Monthly Archives: February 2015

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Vietnam Conflict’s Turning Point

My research into writing the series of books on the Vietnam Conflict has uncovered many facts that are not taught in school. I grew up while Conflict was building, and I have been interested in Vietnam from the beginning, because it was weaving itself into the very fabric of our society. Then several years ago, I was driving behind a car with a sticker on it that read, “When I Left Vietnam, We Were Winning! This sticker opened my eyes to how our proud servicemen felt who served in that far-away land, despite being sent on a mission without an objective. Those who served honorably and proudly never received their due gratitude from our country.

The year 1963 was the tipping point in the Vietnam Conflict; specifically, the murders of President Diem and President Kennedy. The removal of these two leaders resulted in an acceleration of the conflict. It is not a highly publicized fact, but President Kennedy was against putting large numbers of ground troops in Vietnam. He had wrestled with this decision for the first two years of his administration, while slightly increasing the number of “advisors” in South Vietnam and working with the South Vietnamese Army. The President had several conversations with retired Five Star General Douglas MacArthur, who knew the Pacific and Southeast Asia about as well as anyone alive. MacArthur advised President Kennedy that it was not a war conducive to ground troops. Late in 1963, President Kennedy started decreasing the number of troops in Vietnam. His actions should not be misinterpreted; he believed he could come up with a plan that would meet his objective of winning the Vietnam Conflict. His actions were not well received by the war hawks in his cabinet, at the Pentagon, or in the Military Industrial Complex. Based on the advice of MacArthur and other key advisors, Kennedy believed the conflict could be won by working with the South Vietnamese Army, utilizing Elite Forces’ surgical strikes, in conjunction with air and naval support. Silhouette fedora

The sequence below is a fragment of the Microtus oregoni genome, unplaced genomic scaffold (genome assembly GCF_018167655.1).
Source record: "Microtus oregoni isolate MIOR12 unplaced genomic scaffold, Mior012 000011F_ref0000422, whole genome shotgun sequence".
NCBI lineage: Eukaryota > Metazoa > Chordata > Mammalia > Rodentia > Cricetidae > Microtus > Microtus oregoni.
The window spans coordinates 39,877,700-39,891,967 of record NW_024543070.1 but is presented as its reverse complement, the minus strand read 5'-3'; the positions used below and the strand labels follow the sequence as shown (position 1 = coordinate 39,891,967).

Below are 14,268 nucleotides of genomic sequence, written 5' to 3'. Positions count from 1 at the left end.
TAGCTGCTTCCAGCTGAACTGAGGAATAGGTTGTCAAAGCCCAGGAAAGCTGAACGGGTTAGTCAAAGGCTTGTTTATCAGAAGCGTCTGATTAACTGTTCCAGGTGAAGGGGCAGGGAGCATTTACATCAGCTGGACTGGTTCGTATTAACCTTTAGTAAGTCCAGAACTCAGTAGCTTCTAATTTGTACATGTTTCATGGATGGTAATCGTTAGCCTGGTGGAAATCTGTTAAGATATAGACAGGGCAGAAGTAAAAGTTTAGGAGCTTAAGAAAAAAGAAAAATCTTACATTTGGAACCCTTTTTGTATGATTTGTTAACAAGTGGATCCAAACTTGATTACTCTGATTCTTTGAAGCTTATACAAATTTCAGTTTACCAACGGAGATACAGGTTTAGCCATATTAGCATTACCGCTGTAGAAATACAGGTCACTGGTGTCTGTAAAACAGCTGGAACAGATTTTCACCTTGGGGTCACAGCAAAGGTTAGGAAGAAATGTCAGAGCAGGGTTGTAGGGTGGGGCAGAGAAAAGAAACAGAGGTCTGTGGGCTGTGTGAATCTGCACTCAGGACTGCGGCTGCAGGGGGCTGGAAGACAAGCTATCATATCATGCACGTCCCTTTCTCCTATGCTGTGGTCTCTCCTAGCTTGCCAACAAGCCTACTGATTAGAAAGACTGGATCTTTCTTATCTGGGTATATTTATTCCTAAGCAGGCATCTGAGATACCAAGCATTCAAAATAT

The civilian government of South Vietnam at that time was run by President Ngo Dinh Diem. He was an enigma. He was a Catholic in a predominately Buddhist Country. From the beginning, there was almost constant conflict between the president, his family, and the Buddhists. Quickly, these conflicts accelerated to become a huge distraction that took their country’s focus from their real enemies, the Viet Cong and the North Vietnamese. To present both sides of the argument, the South Vietnamese Army was not a very good fighting-army, and they were inferior to the Communist North Vietnamese Army, which was trained and funded by the Soviet Union and the Communist Red Chinese.

My first book in the series, PAWNS – MAGIC BULLET, details the murders of Diem and Kennedy, covering how this all played out and not only changed the way the Vietnam Conflict unfolded, but that it was the beginning of the change of an entire society. It is my opinion, based on years of research, that the murders of these two presidents were related. What are your thoughts?